Inspiration

One of the biggest costs in healthcare is keeping people in the hospital. One of the biggest annoyances to patients is being in the hospital or having to constantly go back to the doctor’s office for follow ups. We wanted to come up with a cheap solution that would let patients go home sooner.

What it does

The ESP-band streams real-time heartbeat and acceleration data from your wrist to your doctor. The doctor updates the medication based on the live heath monitoring and the ESP-band tells the patient when to take their pills.

How we built it

We designed and 3D printed a wristband formfactor to fit around our components. The photodiode and LEDs at the bottom of the case provide the heart beat waveform, while an accelerometer tracks movement. We used the embedded wifi module on the ESP to stream data to and from the wristband and a Redis instance.

The server analysis the waveforms and pulls the Accuweather API. The processed data is then sent using socket.io to canvas.js graphics on the webpage for the doctor to analyse. Any updates the doctor makes to the medication can then be saved to the Redis instance and sent to the wristband.

Challenges we ran into

Most of our challenges involved programming the ESP and interfacing with the screen. The screen used an unconventional version of i2c, which ended up not being compatible with the ESP. The ESP chip is a slightly unorthodox IC which is not as easy to work with as an arduino. Pins are much closer together and the microcontroller is more complicated to work with. Because of this much of our time was spent adapting our knowledge to this new platform. It was a difficult but enjoyable challenge.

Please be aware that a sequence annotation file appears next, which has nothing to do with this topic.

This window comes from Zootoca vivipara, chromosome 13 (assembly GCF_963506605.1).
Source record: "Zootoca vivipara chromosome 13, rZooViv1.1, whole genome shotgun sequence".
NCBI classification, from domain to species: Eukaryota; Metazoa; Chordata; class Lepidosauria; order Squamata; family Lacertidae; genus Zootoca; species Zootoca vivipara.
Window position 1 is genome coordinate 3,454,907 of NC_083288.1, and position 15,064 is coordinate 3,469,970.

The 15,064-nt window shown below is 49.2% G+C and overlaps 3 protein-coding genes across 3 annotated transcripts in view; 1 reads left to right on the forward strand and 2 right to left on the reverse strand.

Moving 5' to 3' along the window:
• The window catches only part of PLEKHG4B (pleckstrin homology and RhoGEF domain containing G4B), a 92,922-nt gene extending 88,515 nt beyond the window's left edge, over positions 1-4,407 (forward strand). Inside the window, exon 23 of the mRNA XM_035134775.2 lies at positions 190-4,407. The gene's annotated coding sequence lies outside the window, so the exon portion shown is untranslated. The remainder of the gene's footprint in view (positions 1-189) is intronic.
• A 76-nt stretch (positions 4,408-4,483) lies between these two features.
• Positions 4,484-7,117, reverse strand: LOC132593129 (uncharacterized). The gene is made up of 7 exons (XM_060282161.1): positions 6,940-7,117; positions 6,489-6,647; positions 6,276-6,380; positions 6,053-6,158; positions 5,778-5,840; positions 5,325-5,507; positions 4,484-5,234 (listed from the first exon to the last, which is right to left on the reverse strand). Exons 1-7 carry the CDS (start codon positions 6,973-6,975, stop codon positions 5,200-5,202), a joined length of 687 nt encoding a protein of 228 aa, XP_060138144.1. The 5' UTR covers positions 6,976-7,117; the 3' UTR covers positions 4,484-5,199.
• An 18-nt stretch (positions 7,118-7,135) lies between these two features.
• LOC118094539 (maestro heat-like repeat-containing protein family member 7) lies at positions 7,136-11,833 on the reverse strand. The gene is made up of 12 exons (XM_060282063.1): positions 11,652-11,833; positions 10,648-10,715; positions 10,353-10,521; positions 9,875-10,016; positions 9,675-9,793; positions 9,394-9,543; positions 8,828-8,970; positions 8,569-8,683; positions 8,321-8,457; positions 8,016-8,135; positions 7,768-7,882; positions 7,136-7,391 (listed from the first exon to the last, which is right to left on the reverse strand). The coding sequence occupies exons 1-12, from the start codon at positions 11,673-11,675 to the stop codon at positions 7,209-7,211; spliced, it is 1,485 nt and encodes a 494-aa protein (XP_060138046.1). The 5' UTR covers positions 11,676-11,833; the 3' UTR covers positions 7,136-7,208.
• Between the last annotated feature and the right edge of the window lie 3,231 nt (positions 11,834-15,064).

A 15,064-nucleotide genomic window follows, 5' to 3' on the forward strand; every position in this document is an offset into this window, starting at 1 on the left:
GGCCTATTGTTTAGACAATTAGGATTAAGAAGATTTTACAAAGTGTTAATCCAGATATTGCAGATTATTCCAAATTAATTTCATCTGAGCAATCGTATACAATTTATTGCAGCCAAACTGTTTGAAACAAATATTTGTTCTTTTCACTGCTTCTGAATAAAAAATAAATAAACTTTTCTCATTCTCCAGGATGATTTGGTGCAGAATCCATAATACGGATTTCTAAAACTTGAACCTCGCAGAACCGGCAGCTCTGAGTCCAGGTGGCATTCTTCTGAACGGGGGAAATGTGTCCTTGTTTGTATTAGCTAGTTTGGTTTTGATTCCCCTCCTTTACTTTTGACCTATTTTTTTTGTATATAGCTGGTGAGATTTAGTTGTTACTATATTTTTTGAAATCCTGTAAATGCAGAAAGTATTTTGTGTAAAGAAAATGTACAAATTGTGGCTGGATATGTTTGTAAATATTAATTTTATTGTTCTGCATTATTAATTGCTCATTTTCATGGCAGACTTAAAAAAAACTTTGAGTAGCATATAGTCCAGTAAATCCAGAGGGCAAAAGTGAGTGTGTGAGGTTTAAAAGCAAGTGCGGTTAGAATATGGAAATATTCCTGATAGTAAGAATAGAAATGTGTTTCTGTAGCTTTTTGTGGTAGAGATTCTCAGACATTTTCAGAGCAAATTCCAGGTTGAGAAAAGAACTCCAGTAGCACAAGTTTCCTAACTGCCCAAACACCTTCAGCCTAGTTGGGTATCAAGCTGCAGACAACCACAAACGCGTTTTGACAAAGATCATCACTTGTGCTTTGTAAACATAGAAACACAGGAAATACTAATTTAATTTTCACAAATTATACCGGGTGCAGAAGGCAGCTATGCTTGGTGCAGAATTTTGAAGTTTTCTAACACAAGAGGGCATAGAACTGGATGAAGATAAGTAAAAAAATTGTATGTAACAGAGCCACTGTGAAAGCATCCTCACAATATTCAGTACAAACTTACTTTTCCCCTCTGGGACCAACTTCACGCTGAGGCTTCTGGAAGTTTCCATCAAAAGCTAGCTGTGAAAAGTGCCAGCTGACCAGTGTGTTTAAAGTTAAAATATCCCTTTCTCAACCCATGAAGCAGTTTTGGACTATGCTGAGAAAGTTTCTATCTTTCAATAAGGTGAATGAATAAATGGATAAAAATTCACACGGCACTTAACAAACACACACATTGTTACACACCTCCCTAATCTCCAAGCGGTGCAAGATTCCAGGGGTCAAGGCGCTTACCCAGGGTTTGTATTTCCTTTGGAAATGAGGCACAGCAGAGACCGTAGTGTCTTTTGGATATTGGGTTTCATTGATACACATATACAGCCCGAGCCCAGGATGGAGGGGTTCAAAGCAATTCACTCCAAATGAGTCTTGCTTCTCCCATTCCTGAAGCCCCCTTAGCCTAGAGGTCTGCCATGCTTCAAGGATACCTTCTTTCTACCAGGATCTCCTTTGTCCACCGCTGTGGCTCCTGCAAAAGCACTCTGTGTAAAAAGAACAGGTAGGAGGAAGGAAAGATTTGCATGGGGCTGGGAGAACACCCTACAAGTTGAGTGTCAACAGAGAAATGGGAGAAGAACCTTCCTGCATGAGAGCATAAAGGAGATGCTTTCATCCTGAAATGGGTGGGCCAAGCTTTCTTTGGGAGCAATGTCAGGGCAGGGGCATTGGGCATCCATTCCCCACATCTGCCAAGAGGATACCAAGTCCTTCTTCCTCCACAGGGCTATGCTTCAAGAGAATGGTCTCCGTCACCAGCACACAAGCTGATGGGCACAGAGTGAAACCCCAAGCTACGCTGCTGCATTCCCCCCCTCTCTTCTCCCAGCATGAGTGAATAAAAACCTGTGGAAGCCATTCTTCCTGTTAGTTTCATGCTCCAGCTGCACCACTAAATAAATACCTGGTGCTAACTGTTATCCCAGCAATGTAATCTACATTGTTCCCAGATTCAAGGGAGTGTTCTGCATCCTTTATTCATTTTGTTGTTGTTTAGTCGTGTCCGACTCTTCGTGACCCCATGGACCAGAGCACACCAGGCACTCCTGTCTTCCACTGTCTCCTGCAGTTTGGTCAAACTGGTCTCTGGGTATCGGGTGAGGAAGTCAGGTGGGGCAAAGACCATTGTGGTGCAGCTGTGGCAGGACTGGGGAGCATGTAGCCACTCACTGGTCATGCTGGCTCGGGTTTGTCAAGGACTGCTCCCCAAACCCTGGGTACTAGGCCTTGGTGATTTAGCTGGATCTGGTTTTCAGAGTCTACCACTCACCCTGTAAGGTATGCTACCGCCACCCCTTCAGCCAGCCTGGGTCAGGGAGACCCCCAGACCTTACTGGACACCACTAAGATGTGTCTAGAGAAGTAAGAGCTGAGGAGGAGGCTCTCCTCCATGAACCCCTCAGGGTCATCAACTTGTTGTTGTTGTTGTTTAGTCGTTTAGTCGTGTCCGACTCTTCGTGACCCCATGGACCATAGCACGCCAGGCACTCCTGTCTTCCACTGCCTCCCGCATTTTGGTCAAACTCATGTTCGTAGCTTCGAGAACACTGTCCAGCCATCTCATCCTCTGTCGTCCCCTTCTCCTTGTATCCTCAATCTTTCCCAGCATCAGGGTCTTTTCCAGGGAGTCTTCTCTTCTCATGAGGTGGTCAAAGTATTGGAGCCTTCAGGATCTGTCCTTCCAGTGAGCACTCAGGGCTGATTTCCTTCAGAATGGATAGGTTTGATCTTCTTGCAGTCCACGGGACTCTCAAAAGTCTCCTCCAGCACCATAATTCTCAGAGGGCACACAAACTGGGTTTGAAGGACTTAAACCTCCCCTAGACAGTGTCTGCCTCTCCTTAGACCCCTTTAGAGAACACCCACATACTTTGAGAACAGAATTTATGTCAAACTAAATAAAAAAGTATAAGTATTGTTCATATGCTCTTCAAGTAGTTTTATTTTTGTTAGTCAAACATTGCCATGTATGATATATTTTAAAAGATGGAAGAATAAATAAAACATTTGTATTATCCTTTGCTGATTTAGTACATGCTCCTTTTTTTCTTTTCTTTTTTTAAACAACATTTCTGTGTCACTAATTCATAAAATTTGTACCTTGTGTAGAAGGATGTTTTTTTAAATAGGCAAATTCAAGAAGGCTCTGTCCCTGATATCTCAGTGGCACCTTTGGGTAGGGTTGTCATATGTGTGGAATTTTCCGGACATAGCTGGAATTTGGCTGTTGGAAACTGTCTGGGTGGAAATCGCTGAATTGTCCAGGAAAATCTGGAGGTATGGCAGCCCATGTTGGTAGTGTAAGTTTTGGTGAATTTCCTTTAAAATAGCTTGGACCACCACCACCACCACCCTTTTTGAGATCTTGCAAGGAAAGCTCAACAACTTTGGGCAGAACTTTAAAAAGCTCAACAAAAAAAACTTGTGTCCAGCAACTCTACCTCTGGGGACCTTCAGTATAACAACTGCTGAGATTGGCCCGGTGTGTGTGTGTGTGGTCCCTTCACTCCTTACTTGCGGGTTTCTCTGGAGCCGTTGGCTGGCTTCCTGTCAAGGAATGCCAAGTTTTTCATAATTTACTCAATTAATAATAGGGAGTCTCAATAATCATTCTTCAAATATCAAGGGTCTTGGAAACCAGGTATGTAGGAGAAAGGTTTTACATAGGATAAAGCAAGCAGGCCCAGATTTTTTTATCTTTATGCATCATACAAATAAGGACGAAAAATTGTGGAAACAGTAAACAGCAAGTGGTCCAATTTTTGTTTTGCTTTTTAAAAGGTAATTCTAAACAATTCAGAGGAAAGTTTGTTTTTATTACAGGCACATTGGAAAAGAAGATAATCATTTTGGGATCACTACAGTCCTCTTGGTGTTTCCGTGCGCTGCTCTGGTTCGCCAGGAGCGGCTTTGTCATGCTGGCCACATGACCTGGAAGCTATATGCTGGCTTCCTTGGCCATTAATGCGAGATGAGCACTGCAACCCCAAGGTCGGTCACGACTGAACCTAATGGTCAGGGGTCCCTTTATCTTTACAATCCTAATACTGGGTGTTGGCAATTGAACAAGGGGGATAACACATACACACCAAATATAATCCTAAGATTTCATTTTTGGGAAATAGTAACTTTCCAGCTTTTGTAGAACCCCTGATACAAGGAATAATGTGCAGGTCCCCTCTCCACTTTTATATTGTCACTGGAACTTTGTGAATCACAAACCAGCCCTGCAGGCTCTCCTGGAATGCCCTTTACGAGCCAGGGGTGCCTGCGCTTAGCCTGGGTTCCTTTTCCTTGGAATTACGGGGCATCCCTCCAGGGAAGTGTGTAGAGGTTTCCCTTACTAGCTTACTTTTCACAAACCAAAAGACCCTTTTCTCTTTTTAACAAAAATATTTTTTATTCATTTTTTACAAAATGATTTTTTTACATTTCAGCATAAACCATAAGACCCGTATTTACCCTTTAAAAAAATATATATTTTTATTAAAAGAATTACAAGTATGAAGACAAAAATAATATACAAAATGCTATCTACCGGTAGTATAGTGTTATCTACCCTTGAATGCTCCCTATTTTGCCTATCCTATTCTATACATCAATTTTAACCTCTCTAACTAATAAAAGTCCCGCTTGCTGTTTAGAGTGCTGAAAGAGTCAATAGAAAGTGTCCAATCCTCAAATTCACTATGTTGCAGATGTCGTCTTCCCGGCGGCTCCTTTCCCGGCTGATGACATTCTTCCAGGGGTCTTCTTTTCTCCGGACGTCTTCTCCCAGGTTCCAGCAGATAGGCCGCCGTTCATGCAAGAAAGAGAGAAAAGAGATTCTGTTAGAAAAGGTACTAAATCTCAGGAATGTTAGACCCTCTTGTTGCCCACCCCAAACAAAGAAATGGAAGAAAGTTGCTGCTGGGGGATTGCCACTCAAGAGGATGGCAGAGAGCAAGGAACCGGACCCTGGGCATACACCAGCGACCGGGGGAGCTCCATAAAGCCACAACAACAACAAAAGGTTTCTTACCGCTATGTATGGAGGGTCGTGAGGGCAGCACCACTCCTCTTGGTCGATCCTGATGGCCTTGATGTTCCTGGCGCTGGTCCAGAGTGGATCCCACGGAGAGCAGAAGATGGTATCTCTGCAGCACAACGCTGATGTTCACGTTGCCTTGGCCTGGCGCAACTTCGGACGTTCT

Accomplishments that we're proud of

We are proud that we got a live web interface working. This interface requires the combination of up to 5 devices all working perfectly at once, and we faced problems with every one of them on the way to creating a fluid interface to our live data.

What we learned

This was our first time working on an embedded device in a hackathon. We learned that just as difficulty increases as size increases, there are challenges at smaller scales too. Developing small scale hardware gave us a better understanding of the complexities of embedded systems.

What's next for ESP-band

We would like to add data analytics to the heart rate and acceleration monitoring that can provide the doctor with additional information about the patient's health. These analytics can relate various environmental factors with stress which can be determined from general heart waveform trends. We hope that by analyzing these trends we can reduce patient stress which could lead to more effective healthcare.

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